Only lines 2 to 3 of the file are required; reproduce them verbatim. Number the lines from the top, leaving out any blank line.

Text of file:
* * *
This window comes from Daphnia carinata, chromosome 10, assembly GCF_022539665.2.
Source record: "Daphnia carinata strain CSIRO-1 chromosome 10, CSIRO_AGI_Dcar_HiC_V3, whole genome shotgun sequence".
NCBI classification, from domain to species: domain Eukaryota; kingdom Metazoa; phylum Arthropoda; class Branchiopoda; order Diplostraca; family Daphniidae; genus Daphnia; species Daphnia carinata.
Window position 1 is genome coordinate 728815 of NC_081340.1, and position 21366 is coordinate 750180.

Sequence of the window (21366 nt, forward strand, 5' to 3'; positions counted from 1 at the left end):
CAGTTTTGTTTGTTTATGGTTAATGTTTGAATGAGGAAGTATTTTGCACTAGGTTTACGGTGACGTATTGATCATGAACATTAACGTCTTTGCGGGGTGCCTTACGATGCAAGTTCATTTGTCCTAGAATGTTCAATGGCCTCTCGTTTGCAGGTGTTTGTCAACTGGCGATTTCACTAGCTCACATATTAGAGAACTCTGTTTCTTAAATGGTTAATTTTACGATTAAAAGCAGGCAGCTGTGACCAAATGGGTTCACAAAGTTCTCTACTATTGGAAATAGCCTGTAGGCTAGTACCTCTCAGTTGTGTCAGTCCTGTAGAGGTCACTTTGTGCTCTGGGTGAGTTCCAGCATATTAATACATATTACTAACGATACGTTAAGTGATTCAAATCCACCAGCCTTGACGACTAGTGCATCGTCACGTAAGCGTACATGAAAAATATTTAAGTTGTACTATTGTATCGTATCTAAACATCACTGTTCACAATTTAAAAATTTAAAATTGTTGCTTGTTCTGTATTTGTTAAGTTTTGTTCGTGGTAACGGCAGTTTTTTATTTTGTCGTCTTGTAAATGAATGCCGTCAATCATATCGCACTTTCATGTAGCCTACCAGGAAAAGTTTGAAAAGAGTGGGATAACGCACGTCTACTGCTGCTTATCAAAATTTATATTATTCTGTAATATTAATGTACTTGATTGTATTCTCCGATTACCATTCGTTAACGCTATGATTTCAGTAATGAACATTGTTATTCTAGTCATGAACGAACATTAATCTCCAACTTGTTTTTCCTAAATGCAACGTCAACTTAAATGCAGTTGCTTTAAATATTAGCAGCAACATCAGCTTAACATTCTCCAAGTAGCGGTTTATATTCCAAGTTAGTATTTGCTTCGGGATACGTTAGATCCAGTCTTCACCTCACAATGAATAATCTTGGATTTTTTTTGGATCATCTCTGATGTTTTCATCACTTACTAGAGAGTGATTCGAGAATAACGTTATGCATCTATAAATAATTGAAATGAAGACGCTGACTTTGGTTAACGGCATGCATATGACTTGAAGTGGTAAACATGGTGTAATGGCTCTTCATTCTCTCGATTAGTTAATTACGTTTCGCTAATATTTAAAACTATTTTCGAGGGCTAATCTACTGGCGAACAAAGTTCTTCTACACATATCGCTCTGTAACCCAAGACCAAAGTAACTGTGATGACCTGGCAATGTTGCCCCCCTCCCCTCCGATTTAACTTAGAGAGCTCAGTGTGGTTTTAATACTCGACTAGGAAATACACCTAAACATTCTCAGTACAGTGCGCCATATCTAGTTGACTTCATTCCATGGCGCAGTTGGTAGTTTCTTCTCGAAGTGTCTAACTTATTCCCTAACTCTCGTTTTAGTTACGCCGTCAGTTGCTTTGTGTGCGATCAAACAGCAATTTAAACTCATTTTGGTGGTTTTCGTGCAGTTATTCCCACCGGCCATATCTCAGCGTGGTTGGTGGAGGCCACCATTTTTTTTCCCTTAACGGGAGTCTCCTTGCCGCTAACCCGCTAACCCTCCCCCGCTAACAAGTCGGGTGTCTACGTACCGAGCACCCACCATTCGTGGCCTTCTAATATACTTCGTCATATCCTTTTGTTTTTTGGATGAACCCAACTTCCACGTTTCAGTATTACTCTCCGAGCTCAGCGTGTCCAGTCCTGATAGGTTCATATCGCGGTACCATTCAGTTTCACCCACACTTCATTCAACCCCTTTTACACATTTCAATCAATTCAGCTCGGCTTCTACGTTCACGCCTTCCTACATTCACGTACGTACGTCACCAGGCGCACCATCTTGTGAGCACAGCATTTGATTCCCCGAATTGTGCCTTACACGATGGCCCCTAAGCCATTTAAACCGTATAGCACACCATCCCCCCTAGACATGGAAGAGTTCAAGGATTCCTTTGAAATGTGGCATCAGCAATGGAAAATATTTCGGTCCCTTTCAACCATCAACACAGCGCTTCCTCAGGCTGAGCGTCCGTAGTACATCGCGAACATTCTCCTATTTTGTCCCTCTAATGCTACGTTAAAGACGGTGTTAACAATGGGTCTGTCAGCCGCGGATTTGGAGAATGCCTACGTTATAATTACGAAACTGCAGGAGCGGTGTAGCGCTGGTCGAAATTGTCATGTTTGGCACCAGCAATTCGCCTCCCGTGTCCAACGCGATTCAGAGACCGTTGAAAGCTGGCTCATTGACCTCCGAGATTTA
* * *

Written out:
Source record: "Daphnia carinata strain CSIRO-1 chromosome 10, CSIRO_AGI_Dcar_HiC_V3, whole genome shotgun sequence".
NCBI classification, from domain to species: domain Eukaryota; kingdom Metazoa; phylum Arthropoda; class Branchiopoda; order Diplostraca; family Daphniidae; genus Daphnia; species Daphnia carinata.